PINK FLOWERS • by Chanacee Ruth-Killgore

Malcolm Carson backed into the revolving door and pushed it with his elbow.

Fake candle. Check.

Sparkling cider and plastic champagne flutes. Check.

Bud vase with one pink Gerber daisy, her favorite. Check.

Grease stained tablecloth from Pepo’s. Check.

Soggy pizza from Pepo’s. Check.

We’re good to go, he thought, as he stepped out onto the polished marble floor. Malcolm looked for Charyse’s smiling face at the reception desk, but she wasn’t there. A sour-faced temp sat in her place.

“Hi. I’m here to surprise my wife.” Malcolm indicated his full hands and added, “It’s the anniversary of the day we met.”

“Lovely,” said the woman in a tone as sour and unwelcoming as the expression on her face. “Key her name into the computer and follow the prompts.”

“Got it,” said Malcolm. He’d always waited for Laura down here; he’d never actually been upstairs. He set the pizza box on the desk and the bag with the sparkling cider by his feet.

The woman looked pointedly at the pizza box and scowled, but said nothing.

“Is Charyse out sick?” asked Malcolm, as he keyed his wife’s name into the computer.

“Who?” asked the woman.

The computer beeped and an error message appeared on the screen.

“The lady who normally works reception,” said Malcolm, as he read the error message.

“You’ll have to try again. Remember: last name, comma, first name. And to the best of my knowledge there’s never been a Charyse here, just me.”

Malcolm was only half-listening, he was staring at another error message. Her maiden name maybe? He tried her maiden name, but the same message appeared:


“Who are you looking for,” demanded the receptionist, any pretense of patient and welcoming was now gone.

“Laura Carson,” said Malcolm, staring at the pizza box and hoping there was a microwave in the lunch room.

“I’m sorry, but there’s no one here by that name,” she said, without bothering to check the computer.

“You’re a temp, how would you even know?” His tone betrayed his frustration.

“Sir, I don’t know who you think you are or where you think you are, but I have been here for the last ten years. I know exactly who comes and goes and I know there is no one here by that name.”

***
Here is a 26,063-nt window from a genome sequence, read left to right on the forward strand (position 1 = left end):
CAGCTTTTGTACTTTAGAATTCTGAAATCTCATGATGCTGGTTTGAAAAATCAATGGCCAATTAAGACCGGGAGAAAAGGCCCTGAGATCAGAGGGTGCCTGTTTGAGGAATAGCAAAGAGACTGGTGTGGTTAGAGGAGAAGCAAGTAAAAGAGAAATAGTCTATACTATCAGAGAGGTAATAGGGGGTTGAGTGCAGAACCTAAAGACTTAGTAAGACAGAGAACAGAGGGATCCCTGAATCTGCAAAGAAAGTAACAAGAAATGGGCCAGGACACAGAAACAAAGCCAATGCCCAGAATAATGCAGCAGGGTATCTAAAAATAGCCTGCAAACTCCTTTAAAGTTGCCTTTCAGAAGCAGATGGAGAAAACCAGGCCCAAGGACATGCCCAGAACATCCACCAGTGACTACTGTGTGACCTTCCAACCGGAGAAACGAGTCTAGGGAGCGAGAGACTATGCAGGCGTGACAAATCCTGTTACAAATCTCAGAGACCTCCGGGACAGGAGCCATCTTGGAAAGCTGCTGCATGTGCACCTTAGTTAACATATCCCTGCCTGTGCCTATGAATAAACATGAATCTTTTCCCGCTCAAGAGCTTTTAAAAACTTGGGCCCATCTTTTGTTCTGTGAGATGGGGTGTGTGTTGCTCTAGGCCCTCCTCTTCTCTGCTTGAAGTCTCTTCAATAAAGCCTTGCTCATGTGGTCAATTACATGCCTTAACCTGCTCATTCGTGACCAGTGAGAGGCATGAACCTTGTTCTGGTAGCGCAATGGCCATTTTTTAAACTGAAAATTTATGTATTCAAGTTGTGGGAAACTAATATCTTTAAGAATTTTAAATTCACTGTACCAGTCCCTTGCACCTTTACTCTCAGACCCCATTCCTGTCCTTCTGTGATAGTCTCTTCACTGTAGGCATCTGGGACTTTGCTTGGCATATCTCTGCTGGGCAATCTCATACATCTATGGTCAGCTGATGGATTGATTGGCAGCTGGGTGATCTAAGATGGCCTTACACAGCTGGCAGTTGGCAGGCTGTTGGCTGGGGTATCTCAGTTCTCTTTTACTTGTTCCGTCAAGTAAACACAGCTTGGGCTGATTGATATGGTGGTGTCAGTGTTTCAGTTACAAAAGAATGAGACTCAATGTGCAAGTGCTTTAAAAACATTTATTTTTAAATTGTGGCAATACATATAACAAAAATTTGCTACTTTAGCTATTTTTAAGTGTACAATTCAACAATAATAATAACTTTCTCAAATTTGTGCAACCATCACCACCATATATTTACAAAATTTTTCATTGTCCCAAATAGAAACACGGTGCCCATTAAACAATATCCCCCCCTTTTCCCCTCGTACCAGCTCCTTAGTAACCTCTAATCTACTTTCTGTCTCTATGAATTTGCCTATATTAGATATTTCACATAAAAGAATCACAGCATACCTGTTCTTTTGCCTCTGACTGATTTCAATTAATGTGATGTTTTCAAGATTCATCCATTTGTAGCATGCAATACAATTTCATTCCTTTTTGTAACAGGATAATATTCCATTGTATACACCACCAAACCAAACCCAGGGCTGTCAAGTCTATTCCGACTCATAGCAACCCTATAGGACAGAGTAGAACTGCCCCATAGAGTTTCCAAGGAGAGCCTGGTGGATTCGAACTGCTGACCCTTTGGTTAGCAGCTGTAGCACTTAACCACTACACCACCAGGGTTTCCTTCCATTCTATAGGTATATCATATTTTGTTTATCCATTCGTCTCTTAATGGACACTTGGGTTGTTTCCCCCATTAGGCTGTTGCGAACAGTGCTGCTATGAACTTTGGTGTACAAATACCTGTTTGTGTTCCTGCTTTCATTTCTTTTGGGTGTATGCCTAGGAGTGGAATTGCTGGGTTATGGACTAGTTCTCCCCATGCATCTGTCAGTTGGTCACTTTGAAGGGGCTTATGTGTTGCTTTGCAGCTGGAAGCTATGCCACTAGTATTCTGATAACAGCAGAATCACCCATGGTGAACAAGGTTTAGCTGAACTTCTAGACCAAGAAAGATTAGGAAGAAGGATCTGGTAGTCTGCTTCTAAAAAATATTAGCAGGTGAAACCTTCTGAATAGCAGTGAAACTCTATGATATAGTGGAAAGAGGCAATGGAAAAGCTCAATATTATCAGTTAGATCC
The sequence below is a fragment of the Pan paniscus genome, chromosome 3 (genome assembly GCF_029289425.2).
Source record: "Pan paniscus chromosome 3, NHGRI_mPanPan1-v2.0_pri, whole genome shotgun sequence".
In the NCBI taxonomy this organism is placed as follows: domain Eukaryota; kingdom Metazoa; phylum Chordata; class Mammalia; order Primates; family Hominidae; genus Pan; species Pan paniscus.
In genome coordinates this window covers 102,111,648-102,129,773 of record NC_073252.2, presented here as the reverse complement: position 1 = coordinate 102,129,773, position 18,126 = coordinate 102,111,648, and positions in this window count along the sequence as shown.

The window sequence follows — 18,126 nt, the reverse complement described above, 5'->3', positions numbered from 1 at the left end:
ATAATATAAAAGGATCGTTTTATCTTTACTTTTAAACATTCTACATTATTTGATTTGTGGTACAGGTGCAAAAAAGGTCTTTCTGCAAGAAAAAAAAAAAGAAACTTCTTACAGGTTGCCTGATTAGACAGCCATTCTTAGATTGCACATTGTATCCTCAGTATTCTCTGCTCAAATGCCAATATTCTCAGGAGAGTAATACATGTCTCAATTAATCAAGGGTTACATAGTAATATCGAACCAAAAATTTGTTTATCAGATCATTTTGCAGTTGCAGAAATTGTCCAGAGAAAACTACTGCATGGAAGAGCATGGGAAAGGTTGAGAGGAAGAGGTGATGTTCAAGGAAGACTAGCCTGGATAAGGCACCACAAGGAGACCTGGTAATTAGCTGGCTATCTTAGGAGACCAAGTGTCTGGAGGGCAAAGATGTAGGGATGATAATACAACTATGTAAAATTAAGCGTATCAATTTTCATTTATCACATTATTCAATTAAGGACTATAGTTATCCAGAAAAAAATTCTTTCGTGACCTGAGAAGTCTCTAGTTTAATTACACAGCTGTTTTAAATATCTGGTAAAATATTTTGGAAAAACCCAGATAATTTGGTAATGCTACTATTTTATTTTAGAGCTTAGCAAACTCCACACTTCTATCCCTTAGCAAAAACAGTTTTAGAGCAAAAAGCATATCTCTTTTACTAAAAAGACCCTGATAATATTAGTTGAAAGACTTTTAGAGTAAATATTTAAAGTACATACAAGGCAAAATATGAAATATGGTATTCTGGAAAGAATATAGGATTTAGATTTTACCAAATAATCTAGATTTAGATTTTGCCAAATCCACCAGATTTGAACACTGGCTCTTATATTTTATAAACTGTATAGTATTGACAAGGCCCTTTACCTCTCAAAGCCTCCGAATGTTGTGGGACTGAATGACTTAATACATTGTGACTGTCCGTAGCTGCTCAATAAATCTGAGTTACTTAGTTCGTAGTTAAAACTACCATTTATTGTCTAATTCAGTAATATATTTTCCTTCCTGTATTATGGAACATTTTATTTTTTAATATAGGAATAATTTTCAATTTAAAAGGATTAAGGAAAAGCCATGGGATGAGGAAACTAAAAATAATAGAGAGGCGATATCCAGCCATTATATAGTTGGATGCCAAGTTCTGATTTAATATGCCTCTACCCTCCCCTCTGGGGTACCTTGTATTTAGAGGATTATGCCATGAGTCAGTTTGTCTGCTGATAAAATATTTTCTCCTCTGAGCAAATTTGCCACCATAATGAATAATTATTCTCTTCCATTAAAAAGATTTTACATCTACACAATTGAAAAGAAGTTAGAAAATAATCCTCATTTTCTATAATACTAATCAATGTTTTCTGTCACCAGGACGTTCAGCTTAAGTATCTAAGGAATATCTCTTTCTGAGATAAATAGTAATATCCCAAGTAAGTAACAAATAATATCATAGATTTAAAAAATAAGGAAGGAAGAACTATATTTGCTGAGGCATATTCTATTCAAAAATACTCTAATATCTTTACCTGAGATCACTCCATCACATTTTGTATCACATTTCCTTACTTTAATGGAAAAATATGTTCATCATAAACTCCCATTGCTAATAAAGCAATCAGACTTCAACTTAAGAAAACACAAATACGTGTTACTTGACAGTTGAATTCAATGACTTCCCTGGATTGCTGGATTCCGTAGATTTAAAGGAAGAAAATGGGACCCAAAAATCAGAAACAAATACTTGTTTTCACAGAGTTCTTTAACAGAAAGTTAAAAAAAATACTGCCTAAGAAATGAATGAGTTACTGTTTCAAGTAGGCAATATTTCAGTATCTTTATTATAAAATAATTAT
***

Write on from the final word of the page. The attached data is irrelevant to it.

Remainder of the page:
Malcolm took a deep breath and tried to remain calm. He had no idea who this woman was or what she was trying to pull, but he wasn’t amused. “Let’s try her maiden name, we’ve only been married for a month. Try Laura Peterson.”

“There’s no one here by that name either, sir. I’m going to have to ask you to leave,” she said, her hand hovering over the phone’s keypad.

“Okay, I don’t know what’s going on, but look,” he said, retrieving his wallet from his back pocket. Malcolm flipped it open and pulled out a picture from their honeymoon. “Look,” he demanded, shoving the picture under her nose, “does she work here?”

The woman’s left eyebrow ticked up slightly and she allowed a barely perceptible scoff as she leaned in to examine the photo. “That’s Andrea Martin. She hasn’t worked here in weeks.”

“Andrea Martin,” he repeated.

The woman nodded.

“Andrea Martin,” he said again under his breath. That’s not possible, he thought, as he turned and hurried out.

Malcolm hailed a cab, slid in and replayed the scene in his head.

“Here you are,” said the cabby.

He looked up, startled, stuffed a wad of bills through the slot and ran inside. The elevator seemed to take forever, its perky music adding insult to injury. When Malcolm finally pushed the door to their condo open he found things exactly as they had been before he and Laura met. The soft, sweet touches she had spread throughout the place were gone. His chest tightened. He ran to the bedroom and threw open the door to her closet. A solitary dress hung in the empty space, the blue one with light pink flowers he had bought for her.

Andrea Martin, he thought. It isn’t possible.

Malcolm grabbed his car keys and headed to the cabin. No one knew about the cabin. It was two and half hours away and no one knew about it, he assured himself.

At the small, dilapidated cabin, Malcolm found everything as he’d left it. Nothing appeared to have been touched. He was being ridiculous. Still, he took the flashlight and walked around back. He stared at a pile of rotting wood that covered the cellar door, it took a couple of minutes to move it all. Once he’d cleared away the wood, Malcolm lifted the heavy door and descended the warped, uneven stairs. The cobwebs and dust were thick and undisturbed. He walked over to the trunk in the corner and opened it. “Andrea, I knew you’d never…”

A creak on the stairs pulled his attention away. Malcolm turned to find three sheriff’s deputies, guns drawn, descending the stairs. He let go of the lid to the trunk and it clapped shut with a thwack. Dust plumed around it. A small piece of faded blue fabric with light pink flowers poked out.

As Malcolm and his escort reached the patrol car he was to be shoved into the back of, Laura stepped out of the shadows. The woman from the reception desk stood beside her, a badge clipped to her belt.

“I told them they were wrong,” said Laura. “That all of this would prove they were wrong.” Tears streamed down her cheeks. Malcolm wanted to wipe them away, but his hands were cuffed behind him.

Red and blue lights swirled all about them, distorting her delicate features. Still, she is beautiful, thought Malcolm. “You look so much like her,” he said. “If only you’d have let your hair grow a little longer.”

Chanacee Ruth-Killgore is a wife, pup wrangler, book lover and writer. She is author of the Alphabet Soup adventure-fantasy series for middle-grade readers as well as a new cozy mystery series, Hart of the Smokies. Chanacee lives in East Tennessee with her husband, Michael, and their two wild pups, Wrigley and Arkkis Pond. You can find her on Facebook and Twitter.

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